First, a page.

Fred Vogelstein over at Wired.com wrote a piece about his impressions of Google new wünderphone, Nexus One. In his article, titled Yawn, Google Introduces iPhone Clone, Fred basically called the Google Phone another iPhone and pretty much slammed Google for producing a “me too” phone instead of going the extra bit and making something truly interesting and, more importantly, innovative.
What he wanna do that for?
The avalanche of negative responses was absolutely amazing. People called Fred an Apple shill, a pompous brat, stupid, and it gets worse. According to responders Wired is now resting all cozy in Apple’s pocket, and the iPhone is a “chick phone,” whatever that means.
I don't know Fred Vogelstein. He could be a pompous brat fror all I know. I like Wired.com and while it is possible, I don't believe they are pocketable by anyone, not by Apple anyway. If they were biased in Apple's favor I think I'd stop reading them. I'm biased enough in Apple's favor, thank you very much.
I make no apologies, I am an Apple fan and believe that while the company can make some goofs and stupid mistakes, and can be downright arrogant at times, they are true innovators. Their products set the tone for several industries and, love them or hate them, you can’t ignore them.
Even so, I’m a bigger fan of innovation where ever I find it. I’ve owned several PCs including an HP netbook, which I really enjoyed. If someone comes out with something better than what I use I’d consider buying it regardless of who makes it.
That said, and having read Mr. Vogelstein’s article I have to say that, for the most part, I agree with him. Now, before you start rolling your eyes and writing me off as another fanboy coming to the aid of a compatriot, hear me out.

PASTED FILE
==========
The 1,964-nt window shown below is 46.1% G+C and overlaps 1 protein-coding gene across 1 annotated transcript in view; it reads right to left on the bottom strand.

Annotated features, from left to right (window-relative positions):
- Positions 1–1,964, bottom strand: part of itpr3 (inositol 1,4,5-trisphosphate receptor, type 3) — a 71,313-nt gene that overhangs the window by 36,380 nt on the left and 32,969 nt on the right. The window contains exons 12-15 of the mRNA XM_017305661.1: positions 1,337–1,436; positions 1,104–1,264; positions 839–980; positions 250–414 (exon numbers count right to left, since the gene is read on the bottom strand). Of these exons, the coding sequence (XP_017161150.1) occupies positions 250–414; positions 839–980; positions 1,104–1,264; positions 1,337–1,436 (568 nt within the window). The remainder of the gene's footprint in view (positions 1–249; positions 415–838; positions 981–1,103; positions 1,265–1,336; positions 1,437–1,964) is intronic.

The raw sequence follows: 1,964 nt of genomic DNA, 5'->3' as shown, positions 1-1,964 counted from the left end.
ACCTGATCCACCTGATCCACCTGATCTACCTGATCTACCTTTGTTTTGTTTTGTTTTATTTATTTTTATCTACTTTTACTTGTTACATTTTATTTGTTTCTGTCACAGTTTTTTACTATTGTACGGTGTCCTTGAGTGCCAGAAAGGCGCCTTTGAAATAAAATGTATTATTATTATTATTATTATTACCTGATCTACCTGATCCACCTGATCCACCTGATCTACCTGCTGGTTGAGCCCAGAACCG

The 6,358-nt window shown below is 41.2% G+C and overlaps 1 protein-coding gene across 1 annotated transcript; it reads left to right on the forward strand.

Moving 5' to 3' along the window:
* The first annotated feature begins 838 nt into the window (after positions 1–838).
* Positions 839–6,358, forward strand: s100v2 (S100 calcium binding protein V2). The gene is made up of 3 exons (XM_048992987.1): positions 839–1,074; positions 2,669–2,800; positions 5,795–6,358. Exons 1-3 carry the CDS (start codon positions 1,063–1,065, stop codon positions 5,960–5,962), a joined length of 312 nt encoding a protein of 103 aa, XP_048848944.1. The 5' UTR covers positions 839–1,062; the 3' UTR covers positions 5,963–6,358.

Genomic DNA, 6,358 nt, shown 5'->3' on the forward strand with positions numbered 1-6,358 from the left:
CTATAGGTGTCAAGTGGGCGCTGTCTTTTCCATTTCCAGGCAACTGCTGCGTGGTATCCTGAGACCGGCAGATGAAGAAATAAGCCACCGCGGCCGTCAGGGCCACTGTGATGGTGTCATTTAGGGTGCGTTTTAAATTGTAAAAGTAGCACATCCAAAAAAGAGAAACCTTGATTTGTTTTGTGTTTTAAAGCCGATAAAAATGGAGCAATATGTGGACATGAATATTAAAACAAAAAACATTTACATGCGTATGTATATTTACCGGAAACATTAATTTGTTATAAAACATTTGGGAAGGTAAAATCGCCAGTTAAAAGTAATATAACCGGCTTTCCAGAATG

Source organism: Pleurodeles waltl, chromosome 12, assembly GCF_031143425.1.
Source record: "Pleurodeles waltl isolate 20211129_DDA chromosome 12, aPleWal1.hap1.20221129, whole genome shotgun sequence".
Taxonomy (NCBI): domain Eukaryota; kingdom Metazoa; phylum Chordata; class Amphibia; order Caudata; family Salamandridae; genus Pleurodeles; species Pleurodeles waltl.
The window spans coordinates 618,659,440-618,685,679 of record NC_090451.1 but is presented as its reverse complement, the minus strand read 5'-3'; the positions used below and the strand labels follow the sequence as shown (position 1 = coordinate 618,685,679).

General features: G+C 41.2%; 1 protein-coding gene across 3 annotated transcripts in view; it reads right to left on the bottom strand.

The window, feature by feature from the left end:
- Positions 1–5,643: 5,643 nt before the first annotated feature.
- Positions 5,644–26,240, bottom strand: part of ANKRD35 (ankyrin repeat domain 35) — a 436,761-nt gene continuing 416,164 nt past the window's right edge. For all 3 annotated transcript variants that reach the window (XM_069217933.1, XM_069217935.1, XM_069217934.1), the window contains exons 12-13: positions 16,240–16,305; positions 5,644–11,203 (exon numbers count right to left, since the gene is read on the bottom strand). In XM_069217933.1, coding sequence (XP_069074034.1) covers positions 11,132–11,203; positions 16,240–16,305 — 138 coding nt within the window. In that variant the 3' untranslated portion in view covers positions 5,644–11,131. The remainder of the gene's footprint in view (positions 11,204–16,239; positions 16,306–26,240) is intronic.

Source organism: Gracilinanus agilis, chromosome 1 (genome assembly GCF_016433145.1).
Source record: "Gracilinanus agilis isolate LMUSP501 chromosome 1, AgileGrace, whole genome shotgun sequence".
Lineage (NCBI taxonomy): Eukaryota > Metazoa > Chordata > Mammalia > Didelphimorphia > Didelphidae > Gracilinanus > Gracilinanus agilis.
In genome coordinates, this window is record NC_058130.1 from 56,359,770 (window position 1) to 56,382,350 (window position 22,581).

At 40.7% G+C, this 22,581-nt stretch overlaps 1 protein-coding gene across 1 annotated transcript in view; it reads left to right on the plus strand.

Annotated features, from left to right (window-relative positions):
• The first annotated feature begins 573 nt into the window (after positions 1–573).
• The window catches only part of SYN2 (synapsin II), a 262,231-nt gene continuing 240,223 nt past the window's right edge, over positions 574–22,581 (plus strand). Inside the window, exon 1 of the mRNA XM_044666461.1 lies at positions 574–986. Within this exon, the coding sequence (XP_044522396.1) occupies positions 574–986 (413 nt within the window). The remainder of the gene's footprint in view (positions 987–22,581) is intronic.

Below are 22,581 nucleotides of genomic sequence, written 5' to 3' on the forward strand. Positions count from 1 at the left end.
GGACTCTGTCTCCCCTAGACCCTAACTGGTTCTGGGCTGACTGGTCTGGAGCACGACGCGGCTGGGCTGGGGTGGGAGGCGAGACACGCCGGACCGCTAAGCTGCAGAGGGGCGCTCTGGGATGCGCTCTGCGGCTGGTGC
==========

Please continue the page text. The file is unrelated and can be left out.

I agree with Fred Vogelstein’s assessment that Google’s Nexus One is another iPhone because, after you strip away the glitz and the light, that’s pretty much what you have, another iPhone. Of course, that’s not necessarily a bad thing.
Before the iPhone came along there were smartphones, but none of them were accessible to the average joe or soccer mom. You had to be techno-smart to use a smartphone then, and have really good eyes, and know how to get around the occasional techno-roadblocks that often prevented smartphone users from using the smart features of their phones.
Sure you could surf the internet, but doing so meant squinting at a tiny screen and at even tinier webpages that never worked like they did on even the poorest laptops. You could view documents, as long as they were in formats that the OS (usually a Windows Mobile OS until the BlackBerry came along) understood. Movies worked, sometimes, if you had the right app, and if you could find the movie in the right format.
In fact, about the only thing that early smartphone users could consistently depend on working most of the time was email, and even that had problems if there were attachments.
I’m not saying that early smartphones weren’t smart, I’m saying that they were not aimed at the the average person.
Apple changed all of that with the iPhone and with support from iTunes.
Now nearly anyone with the ability to pay the entry fee can reliably perform an increasing variety of tasks while out and about. Movies from iTunes works as advertised, web surfing is almost as functional as from a desktop (as long as you don’t hit a site using Adobe’s Flash) and email is real email with viewable attachments in just about any format.